Catalonia Votes to Stay with Spain

Houses in Park Güell designed by Antoni Gaudi, Barcelona Credit: Bernard Gagnon

Parties opposing Catalonia’s independence from Spain have garnered the support of a majority of voters in the region. 

Recent elections saw approximately 54% of the electorate elect candidates from non-separatist parties across the political spectrum, making a significant shift in Catalonia’s political landscape.

This vote may have drawn a line under a tumultuous decade marked by a push for independence. The 2017 call for independence included an unofficial referendum, a unilateral declaration of independence, mass protests and arguably the country’s most severe constitutional crisis since the transition to democracy in 1975.  Separatism had been waning before this vote, but this is the first time the shift in public opinion will be distinctly reflected in the Catalan parliament.

Recent polling data gathered in February showed that around 51 % of Catalonia’s population opposed independence, with 41% in favour and the remaining 8% either undecided or unresponsive. These statistics align closely with the election outcomes.

An Autonomous Region

Catalonia, an autonomous region created after the end of Franco’s reign, has considerable powers in healthcare, security, and education.   Despite this autonomy, support for Catalan independence began to grow steadily in recent years.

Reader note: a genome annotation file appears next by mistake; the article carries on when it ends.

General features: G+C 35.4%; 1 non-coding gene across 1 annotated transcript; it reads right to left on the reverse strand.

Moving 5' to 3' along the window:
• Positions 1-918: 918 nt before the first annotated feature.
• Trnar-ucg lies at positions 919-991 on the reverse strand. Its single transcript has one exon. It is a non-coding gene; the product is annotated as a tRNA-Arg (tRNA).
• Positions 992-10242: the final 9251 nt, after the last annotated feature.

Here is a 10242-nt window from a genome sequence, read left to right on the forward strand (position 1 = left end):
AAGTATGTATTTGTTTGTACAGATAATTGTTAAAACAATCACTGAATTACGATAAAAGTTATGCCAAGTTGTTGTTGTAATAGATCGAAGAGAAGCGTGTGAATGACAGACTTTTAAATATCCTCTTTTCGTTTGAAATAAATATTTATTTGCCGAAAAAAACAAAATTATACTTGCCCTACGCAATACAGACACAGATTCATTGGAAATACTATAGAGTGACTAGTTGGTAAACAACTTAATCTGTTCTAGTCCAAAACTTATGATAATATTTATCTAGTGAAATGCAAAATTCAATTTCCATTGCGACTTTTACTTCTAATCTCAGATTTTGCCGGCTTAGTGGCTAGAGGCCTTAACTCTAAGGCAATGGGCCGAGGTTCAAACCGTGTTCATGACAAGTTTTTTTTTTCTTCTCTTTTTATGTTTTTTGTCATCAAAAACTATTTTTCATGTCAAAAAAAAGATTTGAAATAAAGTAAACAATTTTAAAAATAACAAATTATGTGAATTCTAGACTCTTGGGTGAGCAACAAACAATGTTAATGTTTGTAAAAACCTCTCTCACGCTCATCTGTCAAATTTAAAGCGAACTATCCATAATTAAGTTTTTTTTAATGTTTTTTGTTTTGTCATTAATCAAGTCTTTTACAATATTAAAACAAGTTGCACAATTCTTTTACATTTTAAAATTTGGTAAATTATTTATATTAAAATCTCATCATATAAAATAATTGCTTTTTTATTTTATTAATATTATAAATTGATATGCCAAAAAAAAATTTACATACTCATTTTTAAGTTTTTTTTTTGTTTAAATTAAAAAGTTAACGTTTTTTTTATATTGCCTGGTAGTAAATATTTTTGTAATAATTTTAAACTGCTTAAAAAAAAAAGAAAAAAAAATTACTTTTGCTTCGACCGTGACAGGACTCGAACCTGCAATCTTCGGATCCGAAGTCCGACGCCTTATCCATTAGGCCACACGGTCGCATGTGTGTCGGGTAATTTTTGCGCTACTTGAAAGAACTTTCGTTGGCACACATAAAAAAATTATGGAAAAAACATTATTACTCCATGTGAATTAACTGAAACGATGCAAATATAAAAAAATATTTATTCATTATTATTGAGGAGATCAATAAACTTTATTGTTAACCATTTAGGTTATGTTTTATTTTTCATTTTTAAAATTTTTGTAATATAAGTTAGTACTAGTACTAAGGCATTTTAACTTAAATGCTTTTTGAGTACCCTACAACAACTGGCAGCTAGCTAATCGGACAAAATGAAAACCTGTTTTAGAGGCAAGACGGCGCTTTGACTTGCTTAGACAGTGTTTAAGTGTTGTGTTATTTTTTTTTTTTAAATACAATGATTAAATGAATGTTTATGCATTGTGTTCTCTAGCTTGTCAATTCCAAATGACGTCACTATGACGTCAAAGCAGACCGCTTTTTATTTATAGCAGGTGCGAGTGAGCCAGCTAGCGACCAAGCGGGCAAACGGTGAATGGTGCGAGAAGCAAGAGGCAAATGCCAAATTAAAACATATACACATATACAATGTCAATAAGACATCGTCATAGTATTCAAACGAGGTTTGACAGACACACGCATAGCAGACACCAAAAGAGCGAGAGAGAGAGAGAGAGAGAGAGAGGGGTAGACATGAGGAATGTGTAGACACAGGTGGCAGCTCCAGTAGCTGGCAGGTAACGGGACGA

Family origin remains a significant predictor of preference, according to a study by El Pais.  Older, wealthier individuals, residents of rural communities and those with multi-generational ties to Catalonia tend to be more supportive of independence.  Despite strong attachment to Catalan language and culture, promoted by regional media and the public education system, Catalan identity has become more inclusive.  Many citizens feel both Catalan and Spanish.

A Historic Shift

This historic shift may signal a new chapter for Catalonia, one that suggests a broader acceptance of its place within Spain and a move away from the separatist fervour that has defined the region’s past.  Prime Minister Pedro Sanchez has made efforts to reduce tensions in Catalonia in recent years, despite major opposition from right-leaning parties in Spain.

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